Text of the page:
Super Bowl time again, but wait ... there's more

January 23, 2003|By KEVIN COWHERD

SO HERE WE are again, just days away from the Super Bowl, the Siegfried and Roy of sports events in this country.

Steeped in the usual industrial-strength hype and excess, this year's big game is expected to draw 130 million viewers in the United States and another 670 million from around the world.

It's nice to know the first peek foreign viewers get at our culture may be that classy Miller Lite commercial where two bosomy women get in a cat fight over whether the beer tastes great or is less filling and end up ripping each other's clothes off and mud-wrestling.

Yes, I think I speak for all Americans when I say: Brothers and sisters of the Global Village, welcome!

Bienvenidos! Bienvenu! And rest assured: Many beer commercials will follow that Miller Lite spot, some even more tasteless!

Of course, in between all the glitz and hoopla in San Diego we may actually see the Raiders and Buccaneers play football - well, when we're not sitting through all the interminable pauses for instant replay.

Tell me something: Haven't we all had it up to here with instant replay?

It's always the same depressing scenario, isn't it? Just when a team is mounting a ferocious drive and the excitement reaches fever pitch, a coach throws that stupid red flag.

And suddenly the game grinds to a halt.

First the referee trots to midfield to announce the coach is challenging his call.

Then the ref trots over to the sideline and sticks his head inside a draped camera that looks like a peep show.

And what follows is minute after excruciating minute of, well ... nothing.

As the ref takes his own sweet time checking out the replay, the viewer at home has to endure the usual 127 replays of the contested call taken from every conceivable camera angle except maybe the Voyager II orbiting Jupiter.

And if you're actually at the game while all this is going on, there's nothing to do but stare up at the sky, twiddle your thumbs and order another watery $5 beer.

I say get rid of the whole thing. No more instant replay. Have the ref make the call and live with it, just like the old days. What's wrong with human fallibility?

So the ref blows the call. Big deal. Nine out of 10 times, the referees make the right call. And if they don't get one exactly right, too bad. Nobody died, right? It's better than all these ridiculous, boring play stoppages.

(This rant brought to you by: Tostitos. And by Chevrolet, proud sponsor of ... whew, lost it there for a sec.)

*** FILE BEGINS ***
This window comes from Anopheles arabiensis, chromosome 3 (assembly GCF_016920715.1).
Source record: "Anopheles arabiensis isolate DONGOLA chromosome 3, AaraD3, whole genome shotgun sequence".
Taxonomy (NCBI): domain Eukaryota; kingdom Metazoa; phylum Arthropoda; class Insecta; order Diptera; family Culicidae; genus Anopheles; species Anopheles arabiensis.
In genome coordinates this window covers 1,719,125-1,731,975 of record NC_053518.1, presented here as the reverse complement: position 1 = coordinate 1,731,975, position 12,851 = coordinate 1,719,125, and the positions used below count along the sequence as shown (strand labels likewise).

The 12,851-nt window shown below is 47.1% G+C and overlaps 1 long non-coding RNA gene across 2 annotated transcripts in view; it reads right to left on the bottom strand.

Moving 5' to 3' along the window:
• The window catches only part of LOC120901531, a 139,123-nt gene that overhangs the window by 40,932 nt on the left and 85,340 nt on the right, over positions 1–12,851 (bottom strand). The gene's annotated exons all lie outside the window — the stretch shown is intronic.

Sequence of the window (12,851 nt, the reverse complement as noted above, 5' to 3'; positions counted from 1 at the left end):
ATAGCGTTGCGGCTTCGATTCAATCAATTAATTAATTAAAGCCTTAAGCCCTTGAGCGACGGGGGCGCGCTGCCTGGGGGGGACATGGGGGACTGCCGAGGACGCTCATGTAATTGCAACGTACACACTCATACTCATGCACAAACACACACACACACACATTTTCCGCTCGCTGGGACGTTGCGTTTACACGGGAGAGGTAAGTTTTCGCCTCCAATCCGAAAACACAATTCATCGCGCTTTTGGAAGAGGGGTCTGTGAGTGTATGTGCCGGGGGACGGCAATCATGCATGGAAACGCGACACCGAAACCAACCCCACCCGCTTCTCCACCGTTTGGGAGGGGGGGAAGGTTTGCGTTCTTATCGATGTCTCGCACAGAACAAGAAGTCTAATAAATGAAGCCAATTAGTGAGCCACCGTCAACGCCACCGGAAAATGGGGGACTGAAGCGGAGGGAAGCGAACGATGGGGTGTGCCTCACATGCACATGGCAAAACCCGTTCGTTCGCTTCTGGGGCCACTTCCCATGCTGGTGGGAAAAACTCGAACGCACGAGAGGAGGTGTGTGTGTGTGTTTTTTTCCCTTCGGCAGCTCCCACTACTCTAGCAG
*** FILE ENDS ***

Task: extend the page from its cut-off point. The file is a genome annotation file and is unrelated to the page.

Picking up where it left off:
Speaking of corporate sponsors, we'll also witness the usual debut of new commercials Sunday, with an H&R Block spot starring notorious tax scofflaw Willie Nelson generating the most hype.

Thankfully, it appears we might get a break from all those annoying spots for Campbell's Chunky Soups, where NFL stars like Jerome Bettis of the Steelers and Michael Strahan of the Giants, along with their moms, inexplicably foist steaming bowls of soup on unsuspecting Average Joes.

Tell me something: Have you ever seen anyone get this excited about soup?

Here you have pro football superstars making millions of dollars a year, and they're going crazy over a $1.09 can of soup. And the people in the commercials eating the soup act like it's the greatest thing that ever happened to them.

Hey, pal, it's not like they're bringing you lobster tails or filet mignon.

It's just soup!

If you get this worked up over a can of old-fashioned vegetable-beef, you must go absolutely nuts over a Caesar salad.

Turning to another subject, this year's Super Bowl halftime show stars Shania Twain and promises to be the usual over-long, over-produced extravaganza with the requisite 400 smiling dancers gyrating in front of the stage.

Twain is being billed as "one of country's music's biggest cross-over artists," which, as a buddy pointed out, means she no longer sings country.

See, when they call you a cross-over artist, it basically means you hit it big, then abandoned your original art for something sleazy and fast, something that promised even more money and fame.

It's a polite way of calling you a sell-out.

But of course you won't hear the announcer at Qualcomm Stadium intone: "Ladies and gentlemen, please put your hands together for Mercury Nashville recording artist and world-class sell-out Shania Twain!"

Anyway, if you think the halftime shows are over-the-top right now, just wait.

Believe me, it's just a matter of time before they stage the final round of Joe Millionaire or Survivor or Fear Factor on the field at halftime of the Super Bowl.

Are you kidding? The Super Bowl and these tawdry reality shows were practically made for each other! They're like Daytona Beach bars and tattoo parlors.

Pretty soon the halftime show will feature contestants climbing into terrariums full of rattlesnakes to win $500,000, or bachelorettes in slinky black dresses snidely rejecting tanned and toothy young executives as beered-up fans in the stadium stand and roar their approval.

I bet they'll bring back John McEnroe to host it, too.

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